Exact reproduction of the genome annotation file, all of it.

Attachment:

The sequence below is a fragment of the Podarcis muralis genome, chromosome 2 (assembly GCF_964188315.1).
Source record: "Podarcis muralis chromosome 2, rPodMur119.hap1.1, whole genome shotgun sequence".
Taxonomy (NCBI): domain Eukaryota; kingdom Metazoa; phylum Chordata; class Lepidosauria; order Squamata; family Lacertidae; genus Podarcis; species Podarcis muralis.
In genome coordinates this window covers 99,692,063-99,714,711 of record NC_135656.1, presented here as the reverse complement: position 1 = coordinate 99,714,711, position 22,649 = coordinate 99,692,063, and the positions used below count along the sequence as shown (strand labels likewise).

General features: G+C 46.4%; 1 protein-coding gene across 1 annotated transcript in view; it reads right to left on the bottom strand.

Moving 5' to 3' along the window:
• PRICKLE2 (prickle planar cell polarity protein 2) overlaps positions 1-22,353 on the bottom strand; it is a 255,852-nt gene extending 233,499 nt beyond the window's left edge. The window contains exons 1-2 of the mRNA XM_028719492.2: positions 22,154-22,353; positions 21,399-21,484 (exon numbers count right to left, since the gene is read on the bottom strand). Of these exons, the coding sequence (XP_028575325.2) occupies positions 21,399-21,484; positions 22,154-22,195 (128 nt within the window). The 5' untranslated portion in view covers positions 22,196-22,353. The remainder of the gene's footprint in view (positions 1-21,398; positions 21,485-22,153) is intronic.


The sequence below is a fragment of the Podarcis muralis genome, chromosome 2 (assembly GCF_964188315.1).
Source record: "Podarcis muralis chromosome 2, rPodMur119.hap1.1, whole genome shotgun sequence".
Taxonomy (NCBI): domain Eukaryota; kingdom Metazoa; phylum Chordata; class Lepidosauria; order Squamata; family Lacertidae; genus Podarcis; species Podarcis muralis.
In genome coordinates this window covers 99,692,063-99,714,711 of record NC_135656.1, presented here as the reverse complement: position 1 = coordinate 99,714,711, position 22,649 = coordinate 99,692,063, and the positions used below count along the sequence as shown (strand labels likewise).

General features: G+C 46.4%; 1 protein-coding gene across 1 annotated transcript in view; it reads right to left on the bottom strand.

Moving 5' to 3' along the window:
• PRICKLE2 (prickle planar cell polarity protein 2) overlaps positions 1-22,353 on the bottom strand; it is a 255,852-nt gene extending 233,499 nt beyond the window's left edge. The window contains exons 1-2 of the mRNA XM_028719492.2: positions 22,154-22,353; positions 21,399-21,484 (exon numbers count right to left, since the gene is read on the bottom strand). Of these exons, the coding sequence (XP_028575325.2) occupies positions 21,399-21,484; positions 22,154-22,195 (128 nt within the window). The 5' untranslated portion in view covers positions 22,196-22,353. The remainder of the gene's footprint in view (positions 1-21,398; positions 21,485-22,153) is intronic.